Angry Without Cause

“Whosoever is angry with his brother without a cause shall be in danger of the judgment:” Matthew 5:22

We ought to learn to read the commandments with the light of our Lord’s explanation upon them. So long as the sixth commandment is interpreted to mean only actual murder, most people get along pretty well with it; they are not troubled in their consciences about its violation. There are not many literal murderers loose in our Sabbath schools and churches, or living in our homes. But when we hear our Lord’s interpretation of this commandment, and learn that this literal sense does not exhaust the meaning of the commandment — that we break it, too, when we are angry with a brother, — we cannot be quite so sure about our innocence. We have never killed any one, but have we never been angry with another? Elsewhere we read, “He that hateth his brother is a murderer.” This does not mean that hatred is as great a crime as murder, but that it grows from the same root and is of the same nature. Murder is only anger full-grown.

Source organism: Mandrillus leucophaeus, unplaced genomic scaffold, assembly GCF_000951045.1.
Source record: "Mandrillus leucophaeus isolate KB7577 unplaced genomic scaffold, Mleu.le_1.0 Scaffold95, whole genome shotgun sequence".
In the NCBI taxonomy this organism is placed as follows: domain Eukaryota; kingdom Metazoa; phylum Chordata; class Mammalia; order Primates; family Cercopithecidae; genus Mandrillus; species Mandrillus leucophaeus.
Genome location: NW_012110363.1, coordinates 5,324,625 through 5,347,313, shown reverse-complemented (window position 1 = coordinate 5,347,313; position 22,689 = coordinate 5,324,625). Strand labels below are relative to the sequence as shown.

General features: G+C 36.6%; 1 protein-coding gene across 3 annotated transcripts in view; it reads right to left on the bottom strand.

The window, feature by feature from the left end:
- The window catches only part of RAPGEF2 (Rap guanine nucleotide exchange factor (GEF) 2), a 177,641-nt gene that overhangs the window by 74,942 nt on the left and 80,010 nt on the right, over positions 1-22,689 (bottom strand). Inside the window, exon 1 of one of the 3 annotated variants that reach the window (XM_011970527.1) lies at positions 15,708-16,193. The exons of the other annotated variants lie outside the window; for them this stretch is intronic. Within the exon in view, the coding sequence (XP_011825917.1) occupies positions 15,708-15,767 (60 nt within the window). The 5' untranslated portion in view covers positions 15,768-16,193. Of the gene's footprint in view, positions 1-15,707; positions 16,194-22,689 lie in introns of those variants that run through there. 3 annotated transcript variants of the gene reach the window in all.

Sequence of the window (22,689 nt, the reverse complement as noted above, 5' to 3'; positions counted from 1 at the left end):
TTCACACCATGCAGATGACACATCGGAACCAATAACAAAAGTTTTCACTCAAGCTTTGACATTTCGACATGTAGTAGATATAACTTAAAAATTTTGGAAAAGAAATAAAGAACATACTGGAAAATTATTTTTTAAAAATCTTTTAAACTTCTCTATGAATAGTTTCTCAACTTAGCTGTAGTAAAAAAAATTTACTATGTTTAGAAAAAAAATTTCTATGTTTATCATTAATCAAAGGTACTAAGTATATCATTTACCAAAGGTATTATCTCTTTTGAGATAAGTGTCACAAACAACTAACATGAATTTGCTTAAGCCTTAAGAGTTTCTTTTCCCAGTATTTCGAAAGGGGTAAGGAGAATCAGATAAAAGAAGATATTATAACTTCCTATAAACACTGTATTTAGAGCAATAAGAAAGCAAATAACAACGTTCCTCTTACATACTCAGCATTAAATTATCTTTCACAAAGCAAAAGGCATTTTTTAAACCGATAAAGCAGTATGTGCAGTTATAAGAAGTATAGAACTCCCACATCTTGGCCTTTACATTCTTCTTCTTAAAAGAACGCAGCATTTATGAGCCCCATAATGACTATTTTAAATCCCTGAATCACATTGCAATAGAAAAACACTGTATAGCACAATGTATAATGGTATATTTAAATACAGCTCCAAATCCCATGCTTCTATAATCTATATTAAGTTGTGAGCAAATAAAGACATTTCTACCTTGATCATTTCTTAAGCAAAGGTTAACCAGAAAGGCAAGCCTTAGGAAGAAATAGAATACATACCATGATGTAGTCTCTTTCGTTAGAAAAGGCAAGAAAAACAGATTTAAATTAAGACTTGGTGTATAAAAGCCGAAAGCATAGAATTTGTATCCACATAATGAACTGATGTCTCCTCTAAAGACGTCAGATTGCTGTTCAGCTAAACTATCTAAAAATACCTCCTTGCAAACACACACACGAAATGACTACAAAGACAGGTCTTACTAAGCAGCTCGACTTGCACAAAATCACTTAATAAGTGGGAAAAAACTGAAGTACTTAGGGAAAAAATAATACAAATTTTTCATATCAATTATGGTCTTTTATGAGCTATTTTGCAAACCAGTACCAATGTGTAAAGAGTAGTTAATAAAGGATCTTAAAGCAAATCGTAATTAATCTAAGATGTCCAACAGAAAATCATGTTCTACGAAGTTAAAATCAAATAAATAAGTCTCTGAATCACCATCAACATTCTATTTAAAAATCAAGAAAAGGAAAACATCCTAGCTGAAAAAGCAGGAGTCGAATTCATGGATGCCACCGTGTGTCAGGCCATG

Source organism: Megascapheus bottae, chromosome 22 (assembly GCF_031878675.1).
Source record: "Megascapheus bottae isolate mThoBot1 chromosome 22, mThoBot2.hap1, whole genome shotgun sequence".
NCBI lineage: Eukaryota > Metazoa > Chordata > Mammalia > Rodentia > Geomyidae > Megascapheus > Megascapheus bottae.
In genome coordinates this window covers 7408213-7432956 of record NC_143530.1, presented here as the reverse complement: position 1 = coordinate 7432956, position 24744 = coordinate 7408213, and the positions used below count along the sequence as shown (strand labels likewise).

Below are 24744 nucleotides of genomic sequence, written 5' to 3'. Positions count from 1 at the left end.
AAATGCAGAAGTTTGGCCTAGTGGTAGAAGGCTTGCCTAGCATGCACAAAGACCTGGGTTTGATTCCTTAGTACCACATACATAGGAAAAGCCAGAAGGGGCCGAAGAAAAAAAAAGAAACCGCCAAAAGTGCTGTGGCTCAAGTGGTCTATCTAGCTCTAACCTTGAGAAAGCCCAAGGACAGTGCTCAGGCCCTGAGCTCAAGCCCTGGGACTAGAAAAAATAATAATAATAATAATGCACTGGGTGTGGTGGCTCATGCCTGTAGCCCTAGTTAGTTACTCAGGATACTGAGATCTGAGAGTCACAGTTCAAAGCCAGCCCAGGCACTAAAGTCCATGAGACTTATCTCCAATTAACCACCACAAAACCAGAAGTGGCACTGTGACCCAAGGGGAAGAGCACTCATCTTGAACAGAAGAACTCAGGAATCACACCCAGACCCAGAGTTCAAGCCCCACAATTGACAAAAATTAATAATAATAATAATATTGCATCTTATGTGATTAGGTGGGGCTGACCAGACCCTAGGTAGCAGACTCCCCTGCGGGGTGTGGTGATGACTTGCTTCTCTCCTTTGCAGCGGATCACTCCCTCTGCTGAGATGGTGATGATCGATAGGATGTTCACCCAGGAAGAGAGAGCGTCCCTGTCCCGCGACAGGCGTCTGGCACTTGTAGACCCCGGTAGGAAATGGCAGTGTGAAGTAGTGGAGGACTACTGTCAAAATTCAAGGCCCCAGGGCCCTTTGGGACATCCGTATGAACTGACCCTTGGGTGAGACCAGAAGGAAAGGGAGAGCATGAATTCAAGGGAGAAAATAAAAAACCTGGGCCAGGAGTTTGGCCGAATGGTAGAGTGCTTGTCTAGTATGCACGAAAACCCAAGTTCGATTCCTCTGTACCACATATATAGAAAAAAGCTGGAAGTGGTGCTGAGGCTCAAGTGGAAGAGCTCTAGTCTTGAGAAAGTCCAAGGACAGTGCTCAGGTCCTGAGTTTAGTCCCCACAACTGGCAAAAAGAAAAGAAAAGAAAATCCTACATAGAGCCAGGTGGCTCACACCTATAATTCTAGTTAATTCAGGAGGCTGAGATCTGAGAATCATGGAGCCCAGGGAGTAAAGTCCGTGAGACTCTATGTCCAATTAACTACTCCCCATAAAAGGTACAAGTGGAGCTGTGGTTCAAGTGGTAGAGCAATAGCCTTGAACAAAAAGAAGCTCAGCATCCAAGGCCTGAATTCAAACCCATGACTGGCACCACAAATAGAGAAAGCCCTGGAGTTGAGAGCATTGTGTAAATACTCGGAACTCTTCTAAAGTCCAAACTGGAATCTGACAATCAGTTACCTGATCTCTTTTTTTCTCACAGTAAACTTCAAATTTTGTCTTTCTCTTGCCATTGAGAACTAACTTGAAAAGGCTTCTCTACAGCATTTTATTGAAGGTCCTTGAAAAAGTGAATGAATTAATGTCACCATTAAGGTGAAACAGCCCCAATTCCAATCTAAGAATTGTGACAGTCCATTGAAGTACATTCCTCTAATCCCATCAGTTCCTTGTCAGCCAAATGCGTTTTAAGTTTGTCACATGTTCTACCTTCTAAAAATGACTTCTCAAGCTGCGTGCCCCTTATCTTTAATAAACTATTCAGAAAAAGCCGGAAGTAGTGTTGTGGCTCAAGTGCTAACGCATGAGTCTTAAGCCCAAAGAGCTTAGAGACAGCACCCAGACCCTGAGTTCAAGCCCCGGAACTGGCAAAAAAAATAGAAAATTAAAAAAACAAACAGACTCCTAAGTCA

The Master’s words here should be carefully considered. They condemn all anger against another, all expressions of scorn or contempt. The obedience of this commandment which our Lord requires is, love that thinketh no evil, that cherisheth no resentment, that is patient, gentle, thoughtful, reverent, unselfish. Yet are we not all too apt to allow the passion of anger to take possession of out breasts? Do we not too frequently permit envyings and jealousies and unkind and uncharitable thoughts to enter our hearts and nest there, like evil birds? If we but remembered that the spirit of murder is in all these emotions, we surely would not cherish them for an instant; none of us want the brand of murderer upon us. The way to keep out such feelings is to yield to every gentle and loving impulse of the Spirit — to “overcome evil with good.”

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